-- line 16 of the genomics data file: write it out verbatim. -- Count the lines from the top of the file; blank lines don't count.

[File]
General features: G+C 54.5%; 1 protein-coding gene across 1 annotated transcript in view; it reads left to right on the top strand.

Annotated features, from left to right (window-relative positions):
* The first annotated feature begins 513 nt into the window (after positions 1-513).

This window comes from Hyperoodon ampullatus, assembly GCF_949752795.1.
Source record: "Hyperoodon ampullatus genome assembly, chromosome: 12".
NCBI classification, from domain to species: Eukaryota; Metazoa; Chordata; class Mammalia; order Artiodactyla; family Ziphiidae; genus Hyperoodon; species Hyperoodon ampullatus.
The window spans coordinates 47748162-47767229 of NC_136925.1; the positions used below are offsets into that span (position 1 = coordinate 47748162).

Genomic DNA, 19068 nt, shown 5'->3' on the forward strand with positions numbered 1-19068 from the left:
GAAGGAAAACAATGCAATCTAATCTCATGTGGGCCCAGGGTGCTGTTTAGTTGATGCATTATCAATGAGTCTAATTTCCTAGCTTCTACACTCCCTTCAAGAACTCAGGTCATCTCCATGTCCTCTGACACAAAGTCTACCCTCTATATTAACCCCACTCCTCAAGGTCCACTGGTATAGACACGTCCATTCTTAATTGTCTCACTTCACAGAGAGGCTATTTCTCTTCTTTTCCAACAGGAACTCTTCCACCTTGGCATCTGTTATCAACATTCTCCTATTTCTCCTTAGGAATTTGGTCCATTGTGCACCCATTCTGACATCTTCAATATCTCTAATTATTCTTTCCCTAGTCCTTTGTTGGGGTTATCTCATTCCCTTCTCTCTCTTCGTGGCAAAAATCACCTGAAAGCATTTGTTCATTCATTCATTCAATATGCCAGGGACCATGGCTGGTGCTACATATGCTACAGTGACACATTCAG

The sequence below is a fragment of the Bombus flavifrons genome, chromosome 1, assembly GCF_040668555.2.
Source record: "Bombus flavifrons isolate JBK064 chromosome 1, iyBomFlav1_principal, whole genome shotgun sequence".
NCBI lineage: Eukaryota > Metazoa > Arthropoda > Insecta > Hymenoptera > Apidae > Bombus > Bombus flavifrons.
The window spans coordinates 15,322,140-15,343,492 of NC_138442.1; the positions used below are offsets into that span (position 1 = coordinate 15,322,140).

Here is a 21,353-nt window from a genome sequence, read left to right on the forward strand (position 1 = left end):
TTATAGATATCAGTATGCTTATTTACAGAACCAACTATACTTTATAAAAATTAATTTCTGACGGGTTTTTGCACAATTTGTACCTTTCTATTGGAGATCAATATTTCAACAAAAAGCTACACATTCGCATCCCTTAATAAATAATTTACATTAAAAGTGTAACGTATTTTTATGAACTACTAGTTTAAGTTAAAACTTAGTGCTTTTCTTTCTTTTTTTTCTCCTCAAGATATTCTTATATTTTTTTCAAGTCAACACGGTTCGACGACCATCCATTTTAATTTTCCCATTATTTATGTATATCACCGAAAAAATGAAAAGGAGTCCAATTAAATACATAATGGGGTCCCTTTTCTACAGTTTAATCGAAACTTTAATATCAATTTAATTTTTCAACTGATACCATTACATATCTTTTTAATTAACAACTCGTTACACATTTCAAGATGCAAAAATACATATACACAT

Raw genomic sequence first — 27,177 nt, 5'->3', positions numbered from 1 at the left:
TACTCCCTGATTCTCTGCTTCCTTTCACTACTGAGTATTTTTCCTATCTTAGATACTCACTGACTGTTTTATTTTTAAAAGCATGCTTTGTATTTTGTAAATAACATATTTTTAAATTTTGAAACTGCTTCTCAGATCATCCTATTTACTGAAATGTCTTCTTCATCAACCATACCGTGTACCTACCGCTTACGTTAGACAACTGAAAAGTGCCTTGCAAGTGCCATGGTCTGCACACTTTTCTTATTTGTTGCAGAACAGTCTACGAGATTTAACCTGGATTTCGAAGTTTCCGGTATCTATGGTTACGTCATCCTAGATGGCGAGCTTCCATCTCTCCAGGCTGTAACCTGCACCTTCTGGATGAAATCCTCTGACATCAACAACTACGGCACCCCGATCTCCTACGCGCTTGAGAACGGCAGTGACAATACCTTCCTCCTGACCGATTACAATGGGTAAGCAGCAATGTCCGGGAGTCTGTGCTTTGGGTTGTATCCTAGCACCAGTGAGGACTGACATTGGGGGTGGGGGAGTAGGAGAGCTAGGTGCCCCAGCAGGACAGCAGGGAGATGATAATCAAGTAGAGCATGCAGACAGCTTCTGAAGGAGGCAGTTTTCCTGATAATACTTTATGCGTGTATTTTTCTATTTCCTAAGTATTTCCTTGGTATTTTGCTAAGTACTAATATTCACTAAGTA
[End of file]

Raw genomic sequence first — 27,177 nt, 5'->3', positions numbered from 1 at the left: